There’s a place for ‘pubs’ like The Fox Cub at Walmer Bridge; a fact the sizeable Tuesday evening crowd – both eaters and drinkers – encountered on my recent visit proves beyond reasonable doubt.
Recently built yet carefully designed and styled to create the illusion of living history, such ‘pubs’ thrive across Britain.
Usually at or just beyond the edge of conurbation, never far from the beaten track, indeed, almost invariably by or adjacent to a major arterial route.
Essentially a modern take on the motoring pub of yore (or the coach house of even yorer), these pubs offer the weary traveller all the same emphasis on warm, cosy, homespun hospitality – or, to quote The Fox Cub website “oozing rural charm and rustic character” – only now with a nod to the modern gastropub and with improved design budget and attention to detail.
This latter is arguably the crucial difference. ‘Pubs’ of this kind, tapping into the average citizen’s endless nostalgia for an agrarian Britain which they never knew (largely because it predates the Industrial Revolution), are by no means rare.
But whereas a similar venture 20 years ago, say, might have sought to establish its credentials solely by virtue of having screwed to the walls some rusty rakes, hoes and sundry farm equipment last used by Jethro Tull (the inventor of the seed-drill rather than the scruffy pop group), today the bar has been raised.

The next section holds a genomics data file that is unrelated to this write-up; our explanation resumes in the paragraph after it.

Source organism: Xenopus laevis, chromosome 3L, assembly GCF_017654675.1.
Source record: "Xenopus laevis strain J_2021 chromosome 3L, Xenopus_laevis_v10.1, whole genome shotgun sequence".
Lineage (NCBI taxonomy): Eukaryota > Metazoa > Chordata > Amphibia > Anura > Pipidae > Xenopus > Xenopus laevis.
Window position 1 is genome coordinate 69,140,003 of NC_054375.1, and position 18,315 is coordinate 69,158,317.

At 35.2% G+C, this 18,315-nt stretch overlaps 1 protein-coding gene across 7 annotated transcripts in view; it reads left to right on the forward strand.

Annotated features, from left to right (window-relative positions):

Ceilings are low, beams and brickwork exposed, floors, doors, stairs creaking charmingly – the illusion is meticulous, the ‘country pub’ experience complete.
Almost complete. Lighting is the sole glaring giveaway, with the dim, ‘aged’ shaded lamps on every wall betrayed as ornamental by modern spotlights sunk in the ceiling over each set.
Then again, so what?
If we begin denying custom to any commercial venture trading on artifice and illusion in these sentimental times we’ll end up enduring short crawls around Preston’s bleak and functional Wetherspoons.
By every measure it sets itself The Fox Cub works just fine. The selection of ale and wine is good, the impressive menu is tasty and fairly priced and the interior itself, for all those shabby chic shenanigans, is comfortable.
It’s just a ‘pub’ rather than a pub. Whatever that means.